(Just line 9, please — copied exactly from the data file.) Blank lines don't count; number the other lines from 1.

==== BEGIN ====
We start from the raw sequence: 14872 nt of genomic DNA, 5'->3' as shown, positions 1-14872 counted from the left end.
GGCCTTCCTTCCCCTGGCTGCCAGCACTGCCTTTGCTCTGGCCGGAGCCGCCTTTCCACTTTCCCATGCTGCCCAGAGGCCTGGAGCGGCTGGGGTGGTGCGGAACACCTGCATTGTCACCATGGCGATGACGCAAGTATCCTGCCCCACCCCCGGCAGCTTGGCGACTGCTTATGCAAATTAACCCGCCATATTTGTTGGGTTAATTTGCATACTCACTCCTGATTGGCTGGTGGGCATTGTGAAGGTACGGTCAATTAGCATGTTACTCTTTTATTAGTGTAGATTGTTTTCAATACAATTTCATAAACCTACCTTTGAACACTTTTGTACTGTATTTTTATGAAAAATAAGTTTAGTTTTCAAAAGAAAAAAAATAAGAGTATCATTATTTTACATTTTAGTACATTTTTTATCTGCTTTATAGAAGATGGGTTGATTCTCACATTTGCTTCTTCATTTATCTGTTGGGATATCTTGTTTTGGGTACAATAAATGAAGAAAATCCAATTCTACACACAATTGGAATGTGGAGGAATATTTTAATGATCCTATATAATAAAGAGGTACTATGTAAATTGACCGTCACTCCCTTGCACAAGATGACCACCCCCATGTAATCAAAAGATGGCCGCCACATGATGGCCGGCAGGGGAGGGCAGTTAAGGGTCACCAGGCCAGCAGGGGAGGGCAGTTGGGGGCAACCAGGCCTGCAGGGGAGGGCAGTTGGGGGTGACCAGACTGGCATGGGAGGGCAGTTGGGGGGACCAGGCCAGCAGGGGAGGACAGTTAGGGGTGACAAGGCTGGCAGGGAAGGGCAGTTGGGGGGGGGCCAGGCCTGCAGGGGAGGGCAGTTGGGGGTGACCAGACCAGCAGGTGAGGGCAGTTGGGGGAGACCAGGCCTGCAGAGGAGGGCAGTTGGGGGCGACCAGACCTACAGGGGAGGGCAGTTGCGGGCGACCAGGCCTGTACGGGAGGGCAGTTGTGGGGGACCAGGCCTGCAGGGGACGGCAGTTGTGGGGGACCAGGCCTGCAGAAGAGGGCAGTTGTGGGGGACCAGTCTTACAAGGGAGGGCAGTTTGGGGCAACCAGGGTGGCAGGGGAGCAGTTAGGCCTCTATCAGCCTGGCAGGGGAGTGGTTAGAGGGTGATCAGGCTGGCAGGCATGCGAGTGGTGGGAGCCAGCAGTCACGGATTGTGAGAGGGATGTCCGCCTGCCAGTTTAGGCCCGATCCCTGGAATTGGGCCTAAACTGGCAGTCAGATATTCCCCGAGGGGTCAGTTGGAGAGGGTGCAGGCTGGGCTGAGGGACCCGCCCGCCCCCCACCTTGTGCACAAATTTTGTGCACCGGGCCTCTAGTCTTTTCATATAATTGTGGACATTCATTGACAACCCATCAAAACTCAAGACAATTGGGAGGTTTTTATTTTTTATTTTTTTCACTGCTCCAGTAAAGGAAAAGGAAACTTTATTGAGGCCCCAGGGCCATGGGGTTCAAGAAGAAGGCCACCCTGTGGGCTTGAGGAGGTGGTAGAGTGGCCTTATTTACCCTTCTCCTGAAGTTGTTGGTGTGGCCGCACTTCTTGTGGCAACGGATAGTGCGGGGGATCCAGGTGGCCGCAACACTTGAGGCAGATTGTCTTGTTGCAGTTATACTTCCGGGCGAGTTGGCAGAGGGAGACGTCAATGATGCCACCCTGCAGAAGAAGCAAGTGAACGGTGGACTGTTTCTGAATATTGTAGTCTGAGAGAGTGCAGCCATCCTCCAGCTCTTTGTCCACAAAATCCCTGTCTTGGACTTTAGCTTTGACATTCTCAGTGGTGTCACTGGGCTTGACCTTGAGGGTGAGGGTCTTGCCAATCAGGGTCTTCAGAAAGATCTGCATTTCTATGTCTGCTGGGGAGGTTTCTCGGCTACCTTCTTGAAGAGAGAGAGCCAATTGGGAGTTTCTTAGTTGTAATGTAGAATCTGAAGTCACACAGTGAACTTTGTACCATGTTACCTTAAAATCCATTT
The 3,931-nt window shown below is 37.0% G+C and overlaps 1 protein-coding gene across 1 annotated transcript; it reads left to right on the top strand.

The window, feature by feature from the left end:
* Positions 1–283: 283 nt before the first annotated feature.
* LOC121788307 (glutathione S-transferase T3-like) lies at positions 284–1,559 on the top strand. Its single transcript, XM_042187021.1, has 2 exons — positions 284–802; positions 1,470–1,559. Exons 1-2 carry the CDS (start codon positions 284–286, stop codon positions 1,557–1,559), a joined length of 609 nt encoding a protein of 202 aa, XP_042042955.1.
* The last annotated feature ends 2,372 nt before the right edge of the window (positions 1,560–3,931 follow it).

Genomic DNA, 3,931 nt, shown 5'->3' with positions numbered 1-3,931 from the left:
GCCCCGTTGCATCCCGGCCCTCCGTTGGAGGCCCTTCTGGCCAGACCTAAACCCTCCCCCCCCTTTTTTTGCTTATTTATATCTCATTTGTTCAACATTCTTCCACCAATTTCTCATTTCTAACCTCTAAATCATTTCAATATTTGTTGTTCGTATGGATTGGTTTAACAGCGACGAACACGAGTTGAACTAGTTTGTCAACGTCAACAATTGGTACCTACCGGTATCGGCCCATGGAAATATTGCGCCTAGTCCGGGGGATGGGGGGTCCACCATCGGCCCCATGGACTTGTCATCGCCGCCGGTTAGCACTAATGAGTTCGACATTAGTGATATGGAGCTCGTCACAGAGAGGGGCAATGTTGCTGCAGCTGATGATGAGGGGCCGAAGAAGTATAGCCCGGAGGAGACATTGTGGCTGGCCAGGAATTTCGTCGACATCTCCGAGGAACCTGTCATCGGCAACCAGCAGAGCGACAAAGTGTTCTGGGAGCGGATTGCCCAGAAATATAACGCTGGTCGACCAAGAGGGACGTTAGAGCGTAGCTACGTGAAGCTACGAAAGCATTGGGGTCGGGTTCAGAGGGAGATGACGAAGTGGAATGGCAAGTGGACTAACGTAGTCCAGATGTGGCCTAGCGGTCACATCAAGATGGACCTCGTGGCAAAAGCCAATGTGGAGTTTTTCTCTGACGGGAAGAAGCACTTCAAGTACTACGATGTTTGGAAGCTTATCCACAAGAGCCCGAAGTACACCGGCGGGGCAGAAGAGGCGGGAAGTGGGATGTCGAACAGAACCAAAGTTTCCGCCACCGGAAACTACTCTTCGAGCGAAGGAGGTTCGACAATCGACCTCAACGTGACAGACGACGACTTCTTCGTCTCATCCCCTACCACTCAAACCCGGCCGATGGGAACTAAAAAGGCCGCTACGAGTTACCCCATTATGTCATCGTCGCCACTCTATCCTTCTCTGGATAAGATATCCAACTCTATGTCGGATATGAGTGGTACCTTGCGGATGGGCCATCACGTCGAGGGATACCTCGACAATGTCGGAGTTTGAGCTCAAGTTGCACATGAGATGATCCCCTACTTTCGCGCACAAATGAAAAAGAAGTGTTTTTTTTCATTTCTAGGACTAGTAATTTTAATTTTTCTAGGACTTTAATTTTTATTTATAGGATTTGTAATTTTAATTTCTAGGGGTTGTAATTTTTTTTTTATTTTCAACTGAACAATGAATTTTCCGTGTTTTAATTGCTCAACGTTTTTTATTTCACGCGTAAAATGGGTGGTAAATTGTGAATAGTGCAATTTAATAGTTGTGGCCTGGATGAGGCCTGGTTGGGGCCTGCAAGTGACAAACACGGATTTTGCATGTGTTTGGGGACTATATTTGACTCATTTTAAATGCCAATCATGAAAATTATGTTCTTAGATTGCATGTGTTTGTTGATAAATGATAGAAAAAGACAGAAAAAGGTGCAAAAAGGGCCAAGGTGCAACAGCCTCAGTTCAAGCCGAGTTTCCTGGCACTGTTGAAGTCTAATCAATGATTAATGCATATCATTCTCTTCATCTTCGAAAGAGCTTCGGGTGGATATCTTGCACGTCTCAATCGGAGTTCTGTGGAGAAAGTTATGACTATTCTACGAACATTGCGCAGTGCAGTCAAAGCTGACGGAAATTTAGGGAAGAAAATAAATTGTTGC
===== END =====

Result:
GCCCCGTTGCATCCCGGCCCTCCGTTGGAGGCCCTTCTGGCCAGACCTAAACCCTCCCCCCCCTTTTTTTGCTTATTTATATCTCATTTGTTCAACATTCTTCCACCAATTTCTCATTTCTAACCTCTAAATCATTTCAATATTTGTTGTTCGTATGGATTGGTTTAACAGCGACGAACACGAGTTGAACTAGTTTGTCAACGTCAACAATTGGTACCTACCGGTATCGGCCCATGGAAATATTGCGCCTAGTCCGGGGGATGGGGGGTCCACCATCGGCCCCATGGACTTGTCATCGCCGCCGGTTAGCACTAATGAGTTCGACATTAGTGATATGGAGCTCGTCACAGAGAGGGGCAATGTTGCTGCAGCTGATGATGAGGGGCCGAAGAAGTATAGCCCGGAGGAGACATTGTGGCTGGCCAGGAATTTCGTCGACATCTCCGAGGAACCTGTCATCGGCAACCAGCAGAGCGACAAAGTGTTCTGGGAGCGGATTGCCCAGAAATATAACGCTGGTCGACCAAGAGGGACGTTAGAGCGTAGCTACGTGAAGCTACGAAAGCATTGGGGTCGGGTTCAGAGGGAGATGACGAAGTGGAATGGCAAGTGGACTAACGTAGTCCAGATGTGGCCTAGCGGTCACATCAAGATGGACCTCGTGGCAAAAGCCAATGTGGAGTTTTTCTCTGACGGGAAGAAGCACTTCAAGTACTACGATGTTTGGAAGCTTATCCACAAGAGCCCGAAGTACACCGGCGGGGCAGAAGAGGCGGGAAGTGGGATGTCGAACAGAACCAAAGTTTCCGCCACCGGAAACTACTCTTCGAGCGAAGGAGGTTCGACAATCGACCTCAACGTGACAGACGACGACTTCTTCGTCTCATCCCCTACCACTCAAACCCGGCCGATGGGAACTAAAAAGGCCGCTACGAGTTACCCCATTATGTCATCGTCGCCACTCTATCCTTCTCTGGATAAGATATCCAACTCTATGTCGGATATGAGTGGTACCTTGCGGATGGGCCATCACGTCGAGGGATACCTCGACAATGTCGGAGTTTGAGCTCAAGTTGCACATGAGATGATCCCCTACTTTCGCGCACAAATGAAAAAGAAGTGTTTTTTTTCATTTCTAGGACTAGTAATTTTAATTTTTCTAGGACTTTAATTTTTATTTATAGGATTTGTAATTTTAATTTCTAGGGGTTGTAATTTTTTTTTTATTTTCAACTGAACAATGAATTTTCCGTGTTTTAATTGCTCAACGTTTTTTATTTCACGCGTAAAATGGGTGGTAAATTGTGAATAGTGCAATTTAATAGTTGTGGCCTGGATGAGGCCTGGTTGGGGCCTGCAAGTGACAAACACGGATTTTGCATGTGTTTGGGGACTATATTTGACTCATTTTAAATGCCAATCATGAAAATTATGTTCTTAGATTGCATGTGTTTGTTGATAAATGATAGAAAAAGACAGAAAAAGGTGCAAAAAGGGCCAAGGTGCAACAGCCTCAGTTCAAGCCGAGTTTCCTGGCACTGTTGAAGTCTAATCAATGATTAATGCATATCATTCTCTTCATCTTCGAAAGAGCTTCGGGTGGATATCTTGCACGTCTCAATCGGAGTTCTGTGGAGAAAGTTATGACTATTCTACGAACATTGCGCAGTGCAGTCAAAGCTGACGGAAATTTAGGGAAGAAAATAAATTGTTGC